In early May, LATAM Airlines, the largest carrier in Latin America, unveiled its future sustainability plan with the aim of becoming a carbon neutral company by 2050. Previously, the company had stated its aim to offset 50% of its domestic emissions by 2030 by launching a conservation and reforestation programme in collaboration with The Nature Conservancy, a US environmental NGO.
Throughout the next decade, LATAM will invest USD 100 million in the sustainability programme through a number of measures which include buying carbon credits from the Carbon Offsetting and Reduction Scheme for International Aviation (CORSIA). In a near future, the company also wants to reduce emissions through the incorporation of sustainable aviation fuels (SAF) and new technologies. However, Roberto Alvo, CEO of LATAM admitted that these developments are still a few years away before becoming mainstream.
SAF were first used in 2008 but, so far, it has only been used in 300,000 flights, with very few companies, mostly in the US concentrating its use. However, the use of SAF rose by 65% between 2019 and 2020 and it is expected to increase by 70% in 2021, as routes re-open following the COVID-19 crisis. Roberto Boyd, environmental head of IATA said that SAF production still has a long way before reaching critical production mass, although he claimed that the industry was in the right path to achieve that SAF represent 2% of the total fuel demand in the aviation industry. At present, SAF can be three or four times as expensive as regular fuel.
A senior executive at Safran was not convinced about the adoption of SAF, “SAF replaces kerosene with recycled oil fuels or plant oils such as palm, rapeseed or sunflower. I don’t see many of these projects crossing my desk, there are no commercial models and engines that only run on SAF, they don’t exist. What happens today is that aviation fuel is just diluted with these other oils, 5% – 10%, not more.”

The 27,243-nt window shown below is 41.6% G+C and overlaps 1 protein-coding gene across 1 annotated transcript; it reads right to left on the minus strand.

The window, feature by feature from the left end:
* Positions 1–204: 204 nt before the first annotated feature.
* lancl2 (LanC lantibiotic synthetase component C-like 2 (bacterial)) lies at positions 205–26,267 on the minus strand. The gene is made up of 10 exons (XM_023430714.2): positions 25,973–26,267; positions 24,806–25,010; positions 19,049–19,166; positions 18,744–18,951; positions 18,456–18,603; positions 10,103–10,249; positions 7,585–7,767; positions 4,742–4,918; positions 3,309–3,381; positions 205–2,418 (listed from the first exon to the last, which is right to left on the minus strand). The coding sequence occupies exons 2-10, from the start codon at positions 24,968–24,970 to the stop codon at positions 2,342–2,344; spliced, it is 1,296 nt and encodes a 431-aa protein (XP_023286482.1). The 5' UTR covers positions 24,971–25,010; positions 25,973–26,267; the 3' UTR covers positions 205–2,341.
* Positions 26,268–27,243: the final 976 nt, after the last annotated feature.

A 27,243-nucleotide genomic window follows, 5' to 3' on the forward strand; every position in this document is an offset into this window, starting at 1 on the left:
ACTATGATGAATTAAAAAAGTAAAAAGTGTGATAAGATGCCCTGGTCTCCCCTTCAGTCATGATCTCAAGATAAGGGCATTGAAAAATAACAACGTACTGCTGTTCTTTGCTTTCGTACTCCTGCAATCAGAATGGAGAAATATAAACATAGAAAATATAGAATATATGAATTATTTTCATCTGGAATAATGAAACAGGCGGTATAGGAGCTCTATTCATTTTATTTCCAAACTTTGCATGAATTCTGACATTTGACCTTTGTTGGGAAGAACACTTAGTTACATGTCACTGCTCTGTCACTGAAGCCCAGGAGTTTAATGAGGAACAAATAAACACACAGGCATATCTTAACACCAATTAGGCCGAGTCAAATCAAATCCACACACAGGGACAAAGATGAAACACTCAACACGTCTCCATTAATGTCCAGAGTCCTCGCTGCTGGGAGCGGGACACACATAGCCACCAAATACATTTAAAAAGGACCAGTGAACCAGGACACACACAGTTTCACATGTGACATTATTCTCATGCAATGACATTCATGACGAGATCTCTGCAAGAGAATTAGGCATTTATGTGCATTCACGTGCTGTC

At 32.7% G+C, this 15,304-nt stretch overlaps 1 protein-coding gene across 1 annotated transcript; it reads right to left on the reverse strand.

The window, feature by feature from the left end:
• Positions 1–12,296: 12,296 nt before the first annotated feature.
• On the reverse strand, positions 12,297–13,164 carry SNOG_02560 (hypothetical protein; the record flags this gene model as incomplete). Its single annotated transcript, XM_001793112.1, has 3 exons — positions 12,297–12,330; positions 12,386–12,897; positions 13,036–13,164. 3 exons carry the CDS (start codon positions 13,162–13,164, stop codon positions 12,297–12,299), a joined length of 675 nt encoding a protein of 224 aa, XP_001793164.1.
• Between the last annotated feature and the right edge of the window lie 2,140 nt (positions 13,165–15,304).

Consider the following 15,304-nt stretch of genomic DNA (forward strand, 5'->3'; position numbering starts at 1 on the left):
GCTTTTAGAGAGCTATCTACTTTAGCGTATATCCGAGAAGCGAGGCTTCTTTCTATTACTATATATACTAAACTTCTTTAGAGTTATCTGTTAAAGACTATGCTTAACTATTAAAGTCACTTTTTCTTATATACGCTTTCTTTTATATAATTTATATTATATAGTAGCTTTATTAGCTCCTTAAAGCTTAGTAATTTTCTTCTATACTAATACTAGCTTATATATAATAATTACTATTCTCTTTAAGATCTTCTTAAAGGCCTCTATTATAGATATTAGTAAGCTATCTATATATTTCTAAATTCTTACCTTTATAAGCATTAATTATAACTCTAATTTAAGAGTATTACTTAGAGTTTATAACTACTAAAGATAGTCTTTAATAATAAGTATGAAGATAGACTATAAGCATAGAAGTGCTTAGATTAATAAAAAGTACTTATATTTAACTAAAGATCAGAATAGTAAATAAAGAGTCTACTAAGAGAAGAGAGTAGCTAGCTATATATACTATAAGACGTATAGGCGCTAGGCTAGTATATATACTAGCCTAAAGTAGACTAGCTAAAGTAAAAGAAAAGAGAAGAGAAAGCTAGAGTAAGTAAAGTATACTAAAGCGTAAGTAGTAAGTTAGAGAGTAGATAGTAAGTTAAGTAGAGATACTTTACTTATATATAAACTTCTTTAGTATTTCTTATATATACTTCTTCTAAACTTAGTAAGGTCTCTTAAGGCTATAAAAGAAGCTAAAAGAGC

“There are no commercial models and engines that only run on SAF; they don’t exist. “
Senior executive, Safran
The executive continued, “When large companies make these claims, they need to be able to back them up. I imagine they have verified information from the petrochemical companies, who are the ones with the expertise to increase the percentage of SAF with kerosene.”
A knowledgeable industry executive in Chile is less certain, “It remains to be seen how realistic this intention is as the technologies don’t exist yet. Today, LATAM does not use a significant amount of alternative fuels, 99.9% is Jet A1.”
Latin America is still lagging behind the US and the EU in environmental regulation for the aviation sector. However, some media commentators claim that, like in the US, airlines might lobby for greener regulation in order to apply for COVID-19 recovery funds in different jurisdictions.
“In times of crisis, companies need to compete to attract investors […] using environmentally friendly fuels is one way to do this.”
Aviation industry executive, Chile
The industry executive felt a greener message was also an important part of attracting investment, “LATAM was one of the hardest hit regions by COVID-19 but it managed to stay afloat, partly because of good operations but also because of its ability to interact with its investors and shareholders. In times of crisis, companies need to compete to attract investors and need to differentiate themselves. Using environmentally friendly fuels is one way to do this.”